Capabilities and Well-being
Introduction The Capability Approach (CA) has been initiated and guided by Amartya Sen, since the 1980s, as an alternative to neoclassical welfare economics. The approach emerged gradually out of his rich critique of mainstream economics, in particular his dissatisfaction with conventional notions of rationality (e.g. in Rational Fools, Sen, 1977), efficiency (e.g. in Impossibility of a Paretian Liberal, Sen, 1970), utility (e.g. in On Ethics and Economics, Sen, 1987), and wellbeing (e.g. in Development as Freedom, Sen, 1999). Arising out of this critique, the CA can be characterized as an alternative approach to the analysis of poverty and wellbeing, one that has tried to find a middle ground between purely subjective theories of wellbeing on the one hand, such as the preference-based neoclassical paradigm, and, on the other hand, purely objective theories focusing on goods or, a bit less objective, needs. In the CA, it is people’s capabilities to function that is the central focus of wellbeing analysis, in other words, what people are able to be or do, rather than what they have in terms of income or commodities.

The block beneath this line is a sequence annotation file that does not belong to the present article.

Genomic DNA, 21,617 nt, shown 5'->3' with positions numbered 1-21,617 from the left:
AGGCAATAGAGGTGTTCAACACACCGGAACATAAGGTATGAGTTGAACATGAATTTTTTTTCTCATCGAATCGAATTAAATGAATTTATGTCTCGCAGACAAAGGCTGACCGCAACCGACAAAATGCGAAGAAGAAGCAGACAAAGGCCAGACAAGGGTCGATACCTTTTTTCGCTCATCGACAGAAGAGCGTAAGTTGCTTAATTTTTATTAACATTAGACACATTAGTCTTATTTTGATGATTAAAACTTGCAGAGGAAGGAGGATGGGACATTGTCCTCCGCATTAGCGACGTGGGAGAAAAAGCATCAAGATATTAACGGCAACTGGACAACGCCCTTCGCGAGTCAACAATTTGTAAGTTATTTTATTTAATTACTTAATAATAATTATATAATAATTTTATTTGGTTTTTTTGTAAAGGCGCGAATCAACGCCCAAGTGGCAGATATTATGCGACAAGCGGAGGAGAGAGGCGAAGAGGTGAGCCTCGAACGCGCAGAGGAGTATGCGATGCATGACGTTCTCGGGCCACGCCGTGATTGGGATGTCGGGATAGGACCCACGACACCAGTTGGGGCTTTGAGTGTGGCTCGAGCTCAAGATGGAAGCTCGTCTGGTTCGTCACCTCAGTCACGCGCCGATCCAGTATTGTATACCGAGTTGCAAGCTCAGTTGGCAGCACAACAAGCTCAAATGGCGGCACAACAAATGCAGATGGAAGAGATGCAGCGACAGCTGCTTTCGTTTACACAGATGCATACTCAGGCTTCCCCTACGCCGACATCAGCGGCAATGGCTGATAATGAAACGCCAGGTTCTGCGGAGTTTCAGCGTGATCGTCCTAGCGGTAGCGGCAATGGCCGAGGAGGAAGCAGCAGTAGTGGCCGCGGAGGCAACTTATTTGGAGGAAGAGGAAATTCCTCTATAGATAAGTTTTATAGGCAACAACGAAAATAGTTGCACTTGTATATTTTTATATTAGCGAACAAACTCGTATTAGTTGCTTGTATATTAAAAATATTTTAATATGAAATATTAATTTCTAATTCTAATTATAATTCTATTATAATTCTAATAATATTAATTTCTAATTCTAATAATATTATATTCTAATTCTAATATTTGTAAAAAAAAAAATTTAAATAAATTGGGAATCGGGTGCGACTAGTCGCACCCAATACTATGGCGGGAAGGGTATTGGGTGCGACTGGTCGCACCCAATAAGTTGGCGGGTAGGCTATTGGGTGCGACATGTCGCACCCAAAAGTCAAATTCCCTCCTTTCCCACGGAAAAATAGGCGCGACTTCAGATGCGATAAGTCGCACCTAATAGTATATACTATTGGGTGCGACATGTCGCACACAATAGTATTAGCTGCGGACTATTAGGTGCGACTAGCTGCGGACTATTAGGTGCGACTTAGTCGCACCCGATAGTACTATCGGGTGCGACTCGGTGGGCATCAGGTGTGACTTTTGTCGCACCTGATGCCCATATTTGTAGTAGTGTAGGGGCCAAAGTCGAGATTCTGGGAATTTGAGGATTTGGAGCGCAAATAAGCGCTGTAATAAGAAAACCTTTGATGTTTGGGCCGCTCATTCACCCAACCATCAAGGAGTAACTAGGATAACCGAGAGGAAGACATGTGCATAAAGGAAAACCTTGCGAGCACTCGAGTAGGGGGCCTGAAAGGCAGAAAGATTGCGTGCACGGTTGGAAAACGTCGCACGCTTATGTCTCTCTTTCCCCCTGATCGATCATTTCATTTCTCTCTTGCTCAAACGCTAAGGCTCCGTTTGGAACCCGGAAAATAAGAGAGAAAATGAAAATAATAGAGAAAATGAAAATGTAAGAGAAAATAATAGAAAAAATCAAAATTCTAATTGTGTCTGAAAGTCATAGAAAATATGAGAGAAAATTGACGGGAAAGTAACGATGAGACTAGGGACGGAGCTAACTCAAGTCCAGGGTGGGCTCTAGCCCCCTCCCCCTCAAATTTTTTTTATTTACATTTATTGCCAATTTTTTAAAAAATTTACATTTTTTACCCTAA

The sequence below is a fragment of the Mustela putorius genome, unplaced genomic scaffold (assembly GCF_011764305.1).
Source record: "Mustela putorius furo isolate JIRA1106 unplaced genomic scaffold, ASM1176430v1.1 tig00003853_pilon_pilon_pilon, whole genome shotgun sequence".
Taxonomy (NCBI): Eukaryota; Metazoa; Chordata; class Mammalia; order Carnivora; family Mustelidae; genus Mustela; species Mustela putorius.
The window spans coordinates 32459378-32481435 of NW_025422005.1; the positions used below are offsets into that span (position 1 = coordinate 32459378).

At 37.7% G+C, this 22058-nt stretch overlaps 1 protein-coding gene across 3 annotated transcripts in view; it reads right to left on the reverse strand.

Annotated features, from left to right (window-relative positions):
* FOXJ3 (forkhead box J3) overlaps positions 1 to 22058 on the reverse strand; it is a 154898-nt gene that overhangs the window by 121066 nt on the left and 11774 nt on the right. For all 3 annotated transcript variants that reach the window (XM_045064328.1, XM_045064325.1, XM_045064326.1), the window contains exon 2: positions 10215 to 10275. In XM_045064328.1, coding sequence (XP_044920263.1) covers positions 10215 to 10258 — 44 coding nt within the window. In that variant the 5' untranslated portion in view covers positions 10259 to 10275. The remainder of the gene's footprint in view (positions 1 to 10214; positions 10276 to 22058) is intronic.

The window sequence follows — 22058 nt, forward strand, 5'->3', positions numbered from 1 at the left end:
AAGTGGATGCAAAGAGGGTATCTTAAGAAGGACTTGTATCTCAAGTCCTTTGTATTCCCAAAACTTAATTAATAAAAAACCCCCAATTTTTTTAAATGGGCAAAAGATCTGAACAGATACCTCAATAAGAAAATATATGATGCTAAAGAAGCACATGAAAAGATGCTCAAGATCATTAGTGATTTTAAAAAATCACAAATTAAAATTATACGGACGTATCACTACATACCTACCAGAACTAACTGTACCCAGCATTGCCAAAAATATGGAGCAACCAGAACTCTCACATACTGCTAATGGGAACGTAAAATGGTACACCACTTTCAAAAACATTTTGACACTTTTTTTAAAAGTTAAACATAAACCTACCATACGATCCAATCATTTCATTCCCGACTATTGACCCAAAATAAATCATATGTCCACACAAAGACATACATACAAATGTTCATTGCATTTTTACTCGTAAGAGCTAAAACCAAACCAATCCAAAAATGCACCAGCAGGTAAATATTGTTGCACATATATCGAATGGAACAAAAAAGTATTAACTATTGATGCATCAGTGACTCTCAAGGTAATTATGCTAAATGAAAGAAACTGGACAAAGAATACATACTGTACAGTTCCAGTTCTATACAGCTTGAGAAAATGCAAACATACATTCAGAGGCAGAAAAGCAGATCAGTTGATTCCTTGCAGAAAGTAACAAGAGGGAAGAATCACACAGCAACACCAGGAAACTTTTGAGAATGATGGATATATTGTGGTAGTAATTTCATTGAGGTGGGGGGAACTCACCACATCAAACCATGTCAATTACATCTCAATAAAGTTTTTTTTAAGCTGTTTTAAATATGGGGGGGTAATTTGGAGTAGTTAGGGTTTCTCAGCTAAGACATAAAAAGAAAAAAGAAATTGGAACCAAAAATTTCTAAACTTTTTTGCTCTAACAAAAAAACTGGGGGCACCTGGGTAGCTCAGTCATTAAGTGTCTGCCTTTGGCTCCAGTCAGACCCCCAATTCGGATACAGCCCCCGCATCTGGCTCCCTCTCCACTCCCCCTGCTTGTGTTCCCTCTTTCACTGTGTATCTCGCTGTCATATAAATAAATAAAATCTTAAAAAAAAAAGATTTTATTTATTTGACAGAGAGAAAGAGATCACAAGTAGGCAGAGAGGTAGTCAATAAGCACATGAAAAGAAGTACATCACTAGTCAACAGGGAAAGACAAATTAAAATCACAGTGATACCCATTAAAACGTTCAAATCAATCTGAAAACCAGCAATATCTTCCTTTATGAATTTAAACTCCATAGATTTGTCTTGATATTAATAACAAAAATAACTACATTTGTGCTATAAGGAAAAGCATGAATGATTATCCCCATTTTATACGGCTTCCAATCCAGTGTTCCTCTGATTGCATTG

|Series||ISS Staff Group 0|
|Note||Manuscript version of a chapter published in J. Davis and W. Dolfsma (eds) The Elgar Companion to Social Economics, pp.139-152 Cheltenham: Edward Elgar, 2008|
van Staveren, I.P. (2008). Capabilities and Well-being. In ISS Staff Group 0. Retrieved from http://hdl.handle.net/1765/32799